Governor Cuomo's administration faced fresh criticism Thursday night after a story in the New York Post saying a top aide to the governor admitted to withholding the state's nursing home death data over concerns regarding any federal investigation.
The Post got a hold of an audio recording of a conference call between state Democratic leaders and Melissa DeRosa, the Secretary to the Governor. In it, the New York Post alleges DeRosa told Democratic leaders "we froze" when it came to providing them additional requested nursing home data over concerns brought about by comments from then-President Donald Trump. That legislative request came in September.
New York Post | Cuomo aide admits they hid nursing home data so feds wouldn’t find out
On August 26, 2020, the Department of Justice requested data from governors in New York, New Jersey, Pennsylvania, and Michigan regarding COVID-19 responses in public nursing homes. According to the Post, DeRosa wasn't sure if the information provided to the Department of Justice or to democratic state lawmakers would be used against the state.
Senator Rachel May, of the 53rd district covering most of the city of Syracuse, was a part of that meeting. She is the State Senate Aging Committee Chairwoman. The Post says Senator May questioned DeRosa's explanation, talking about needing public trust in a pandemic. It's a sentiment she reflected Thursday in an interview with CNY Central prior to the publishing of the New York Post story.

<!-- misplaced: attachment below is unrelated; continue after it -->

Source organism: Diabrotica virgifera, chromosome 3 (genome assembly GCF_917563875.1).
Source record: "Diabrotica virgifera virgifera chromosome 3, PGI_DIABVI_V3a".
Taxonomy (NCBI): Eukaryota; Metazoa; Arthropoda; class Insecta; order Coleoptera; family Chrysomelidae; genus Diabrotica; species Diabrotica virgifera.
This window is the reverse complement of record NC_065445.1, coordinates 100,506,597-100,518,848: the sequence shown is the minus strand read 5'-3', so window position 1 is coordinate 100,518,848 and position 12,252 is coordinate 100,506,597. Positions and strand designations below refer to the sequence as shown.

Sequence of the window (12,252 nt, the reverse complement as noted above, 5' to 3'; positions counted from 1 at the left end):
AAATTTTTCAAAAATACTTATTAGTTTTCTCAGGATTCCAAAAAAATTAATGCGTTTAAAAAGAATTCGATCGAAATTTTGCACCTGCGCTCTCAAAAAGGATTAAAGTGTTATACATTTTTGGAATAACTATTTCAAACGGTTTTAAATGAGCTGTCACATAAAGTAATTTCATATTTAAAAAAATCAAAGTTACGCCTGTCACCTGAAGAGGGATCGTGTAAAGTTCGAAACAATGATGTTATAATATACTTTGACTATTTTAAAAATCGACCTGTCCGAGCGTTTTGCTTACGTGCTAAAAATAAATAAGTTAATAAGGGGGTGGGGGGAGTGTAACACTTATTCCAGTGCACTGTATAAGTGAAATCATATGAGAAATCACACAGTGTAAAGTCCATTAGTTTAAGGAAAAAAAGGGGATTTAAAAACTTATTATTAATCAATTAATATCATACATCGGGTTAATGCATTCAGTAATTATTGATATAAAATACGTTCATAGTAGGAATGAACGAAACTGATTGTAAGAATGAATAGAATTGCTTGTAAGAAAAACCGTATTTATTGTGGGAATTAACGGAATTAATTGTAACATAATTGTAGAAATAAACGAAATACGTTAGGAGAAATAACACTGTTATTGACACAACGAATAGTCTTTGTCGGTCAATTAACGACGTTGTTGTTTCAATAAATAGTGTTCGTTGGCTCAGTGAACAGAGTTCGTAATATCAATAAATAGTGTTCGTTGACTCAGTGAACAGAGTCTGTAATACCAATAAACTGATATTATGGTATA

"I don't want to say they've been being dishonest necessarily, but they've been being cagey in a way that doesn't inspire confidence," said Senator May. "I think in a public health emergency we should have confidence in our public health officials."
Senator May offered an explanation of the meeting to CNY Central as well.
"They did explain this that the exact same time that we sent them those questions was when the Trump administration said they were gonna do a federal investigation of New York State and nursing homes," Senator May started. "Suddenly for good reason, they were hesitant to release any information unless they had it exactly right. And you know, they still could have met with us, behind closed doors and explained that to us then instead of now but whatever."
Senator May went on to evaluate what's next.
"This is where we are," she said. "I think the conditions are different now and there's a federal administration that is helping rather than hurting NY in its public health efforts."
The New York Attorney General released a bombshell report last month saying the state nursing home data may have undercounted the number of deaths linked to nursing homes by as much as 50 percent.
This new information regarding the meeting emerged Thursday as the Associated Press reported more than 9,000 recovering coronavirus patients in New York State were released from hospitals into nursing homes under the state directive. That's according to new records the AP obtained. That number is more than 40% higher than what was previously released by the state health department.
The governor's spokesperson Richard Azzopardi put out a statement on Twitter following the New York Post story. He wrote, "We explained that the Trump administration was in the midst of a politically motivated effort to blame democratic states for COVID deaths and that we were cooperating with Federal document productions and that was the priority and now that it is over we can address the state legislature. That said. we were working simultaneously to complete the audit of information they were asking for."